Thank you, Roger, and hi, everyone. Yeah, I think, you know, one of the fundamental misconceptions, you know, CEOs can have is that they don't want to be bothered by their boards, right, they'd rather not have a board at all, or have a very, you know, easygoing board, which will just be, you know, a place where once a quarter, you just get decisions minuted, and that's it, you don't have to get into a lot of discussions. And I think, you know, it's, it's actually really important for CEOs to realize that the boards they will be building or they could be building is actually an extended part of their team. And you know, you have a lot of, you know, influence and of course, how you assemble it. And in how you manage it, you can actually get these people to do work for you. And you should be doing that. Because, you know, again, they will be your sparring partners on the number of things that your actual team operational team cannot give you. And so, you know, I when I hear young CEOs say, hey, you know, do I really want to, but do I really have to bother about the board? And you know, should I be thinking about a board? I think there's a huge opportunity there to be seized, and, you know, to be proactively engaging with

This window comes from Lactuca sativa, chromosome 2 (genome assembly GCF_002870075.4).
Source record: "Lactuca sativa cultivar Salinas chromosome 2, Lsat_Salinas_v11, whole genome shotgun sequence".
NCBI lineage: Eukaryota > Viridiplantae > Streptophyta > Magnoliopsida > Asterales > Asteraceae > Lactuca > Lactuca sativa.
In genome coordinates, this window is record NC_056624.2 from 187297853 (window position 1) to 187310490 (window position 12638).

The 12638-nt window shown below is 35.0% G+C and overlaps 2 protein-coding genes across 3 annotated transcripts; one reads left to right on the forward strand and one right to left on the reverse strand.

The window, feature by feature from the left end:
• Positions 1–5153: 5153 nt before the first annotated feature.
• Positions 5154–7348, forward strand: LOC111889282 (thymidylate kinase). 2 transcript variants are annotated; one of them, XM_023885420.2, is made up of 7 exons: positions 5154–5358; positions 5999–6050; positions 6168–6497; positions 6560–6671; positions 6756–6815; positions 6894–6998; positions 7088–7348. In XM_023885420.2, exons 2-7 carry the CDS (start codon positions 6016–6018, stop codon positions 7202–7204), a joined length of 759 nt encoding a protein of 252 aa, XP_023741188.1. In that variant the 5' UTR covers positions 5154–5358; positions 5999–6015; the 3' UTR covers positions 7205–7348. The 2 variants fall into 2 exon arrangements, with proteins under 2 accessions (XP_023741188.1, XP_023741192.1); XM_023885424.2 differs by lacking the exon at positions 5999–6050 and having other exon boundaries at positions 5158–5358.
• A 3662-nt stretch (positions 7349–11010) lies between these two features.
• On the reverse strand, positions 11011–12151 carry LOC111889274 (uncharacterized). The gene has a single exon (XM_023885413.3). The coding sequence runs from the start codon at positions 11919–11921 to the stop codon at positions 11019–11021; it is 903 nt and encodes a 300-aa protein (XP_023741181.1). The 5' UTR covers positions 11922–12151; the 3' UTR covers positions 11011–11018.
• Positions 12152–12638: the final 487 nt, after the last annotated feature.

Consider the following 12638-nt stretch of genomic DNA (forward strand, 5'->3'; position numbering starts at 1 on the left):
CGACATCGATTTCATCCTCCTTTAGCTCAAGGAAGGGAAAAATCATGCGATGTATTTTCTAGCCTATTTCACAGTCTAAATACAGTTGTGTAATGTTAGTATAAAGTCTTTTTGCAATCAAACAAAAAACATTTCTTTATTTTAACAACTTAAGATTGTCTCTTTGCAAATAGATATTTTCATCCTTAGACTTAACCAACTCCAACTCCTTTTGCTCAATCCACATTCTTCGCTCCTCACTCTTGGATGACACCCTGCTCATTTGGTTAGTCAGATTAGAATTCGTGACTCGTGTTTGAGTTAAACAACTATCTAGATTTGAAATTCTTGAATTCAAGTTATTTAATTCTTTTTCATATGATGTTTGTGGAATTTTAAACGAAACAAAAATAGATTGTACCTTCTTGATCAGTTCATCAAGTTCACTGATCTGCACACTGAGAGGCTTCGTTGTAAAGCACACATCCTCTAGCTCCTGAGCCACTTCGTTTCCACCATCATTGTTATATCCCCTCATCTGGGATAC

Roger Brookes 4:13
Yeah. And a strong board is a good board, strong by
Anne Osdoit 4:18
A strong board is a good board. It's a board that has a lot of experience and expertise. It's a board that says things and just you know, it doesn't just sit there and you know, listening, it's a board where you have dialogue and discussion. It's a mix of usually investors and operators, which is really helpful to drive and helps who some of your challenges. It's a mix of people who have a vested interest and independent people usually. And so it's, you know, it's it takes an effort to put this group together and you know, manage those dynamics. But ultimately, the idea is that you will be leveraging that. And, you know, very often in the life of the company, yeah,
Roger Brookes 5:04
Good, good. So Oern back us up to the big picture of, of a board that, because you've seen some of the exits? What does this what's the big picture look like of a board that seems to be driving towards a successful exit versus other boards set? How I don't know, I don't want to say spin their wheels. But what's different about it?
Oern Stuge 5:27